But the beginning of the season didn’t go as planned. Everyone was healthy but, having not played together as a unit in over a year, they were way out of synch. Even with Rose, they struggled mightily on the offensive end. They coughed up a couple of games that they should have won in the early going. And then, just as Rose was starting to adjust the grind of the NBA, he went down again, and all the air went out of what was supposed to be a high flying season.
It didn’t help that the injuries came back again, either. Young wingman Jimmy Butler, so promising in 2012-2013, suffered from a soft knee (it wouldn’t be his last injury of the season). Captain Kirk Hinrich, as he tends to, got a little beat up and tweaked his hamstring. Luol Deng missed some time in there, too. Unsurprisingly, it wasn’t pretty. Right before the Rose injury, the Bulls won five in a row. Following it, they went through a couple of gruesome stretches, losing four in a row on two separate occasions, and three in a row, once. In the month of December, the Bulls were an uninspiring 6-9, hitting their lowest point after a December 19 loss to the Oklahoma City Thunder that put them seven games under .500, and seemingly, out of the playoff picture. In short, things looked pretty bleak heading into 2014.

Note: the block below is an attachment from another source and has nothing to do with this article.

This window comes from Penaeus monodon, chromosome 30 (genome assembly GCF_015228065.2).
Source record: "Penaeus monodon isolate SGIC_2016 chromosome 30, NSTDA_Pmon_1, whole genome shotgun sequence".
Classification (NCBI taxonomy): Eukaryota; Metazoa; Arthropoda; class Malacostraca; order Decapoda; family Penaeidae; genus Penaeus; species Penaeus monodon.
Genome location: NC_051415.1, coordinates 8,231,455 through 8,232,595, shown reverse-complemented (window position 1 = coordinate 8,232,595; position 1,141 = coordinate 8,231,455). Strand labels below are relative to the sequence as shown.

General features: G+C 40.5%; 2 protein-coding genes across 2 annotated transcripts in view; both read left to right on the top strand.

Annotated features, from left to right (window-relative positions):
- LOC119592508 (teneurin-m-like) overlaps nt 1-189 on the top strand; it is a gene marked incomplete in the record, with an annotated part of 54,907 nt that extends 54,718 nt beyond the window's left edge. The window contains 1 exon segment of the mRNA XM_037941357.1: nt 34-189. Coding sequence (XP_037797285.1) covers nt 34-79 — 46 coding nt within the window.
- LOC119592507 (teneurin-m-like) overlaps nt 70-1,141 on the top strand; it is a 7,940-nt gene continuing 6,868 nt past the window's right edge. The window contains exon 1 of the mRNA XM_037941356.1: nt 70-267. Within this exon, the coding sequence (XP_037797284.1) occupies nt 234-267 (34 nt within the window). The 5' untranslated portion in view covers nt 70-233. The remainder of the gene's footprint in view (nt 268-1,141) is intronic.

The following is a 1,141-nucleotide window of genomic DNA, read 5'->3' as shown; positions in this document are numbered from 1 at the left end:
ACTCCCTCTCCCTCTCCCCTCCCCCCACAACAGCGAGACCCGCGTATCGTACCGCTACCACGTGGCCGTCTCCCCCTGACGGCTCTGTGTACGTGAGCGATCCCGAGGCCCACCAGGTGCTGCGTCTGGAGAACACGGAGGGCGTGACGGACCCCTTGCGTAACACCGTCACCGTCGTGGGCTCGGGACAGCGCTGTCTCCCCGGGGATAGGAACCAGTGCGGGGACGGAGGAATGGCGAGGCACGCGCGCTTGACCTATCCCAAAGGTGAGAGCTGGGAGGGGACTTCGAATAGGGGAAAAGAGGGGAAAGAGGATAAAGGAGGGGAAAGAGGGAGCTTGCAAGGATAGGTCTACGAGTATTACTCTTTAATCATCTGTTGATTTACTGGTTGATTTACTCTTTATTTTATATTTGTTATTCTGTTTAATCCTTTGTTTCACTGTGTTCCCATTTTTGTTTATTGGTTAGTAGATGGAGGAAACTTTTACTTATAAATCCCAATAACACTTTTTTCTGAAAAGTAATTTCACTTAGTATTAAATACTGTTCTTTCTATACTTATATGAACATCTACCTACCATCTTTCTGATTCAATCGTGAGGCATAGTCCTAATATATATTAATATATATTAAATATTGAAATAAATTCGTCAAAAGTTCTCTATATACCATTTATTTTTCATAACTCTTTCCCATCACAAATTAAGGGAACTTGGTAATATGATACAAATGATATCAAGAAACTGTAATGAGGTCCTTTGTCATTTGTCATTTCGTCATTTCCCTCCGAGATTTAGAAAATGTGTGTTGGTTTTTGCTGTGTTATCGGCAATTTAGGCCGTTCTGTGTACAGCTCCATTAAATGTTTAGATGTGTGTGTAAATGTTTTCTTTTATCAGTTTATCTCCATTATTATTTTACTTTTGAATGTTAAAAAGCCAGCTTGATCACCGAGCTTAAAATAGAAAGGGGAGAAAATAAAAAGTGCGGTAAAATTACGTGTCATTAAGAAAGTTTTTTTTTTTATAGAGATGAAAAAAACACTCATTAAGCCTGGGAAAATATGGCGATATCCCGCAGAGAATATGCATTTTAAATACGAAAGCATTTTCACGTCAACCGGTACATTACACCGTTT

On one hand – this was the fans and impartial observers’ perspective – the results were understandable and easy to explain. But on the other – this was the players’ and coaching staff’s perspective – the Bulls, as beat down as they were, were capable of much more. The front office, however, seemed to be on the side of the fans and the outsiders. Maybe it would be for the best for the team if they missed the playoffs this year, snagged a lottery pick and regrouped in the offseason. The surest way to do that would be to cut ties with Luol Deng, the scoring/rebounding/defending/hustle machine that the Bulls were all but guaranteed to lose in free agency after the season, anyway. Then, whether or not that’s what the front office actually intended, they did exactly that; they pulled the trigger and traded Deng on January 7 – for basically nothing (or nothing tangible, at least).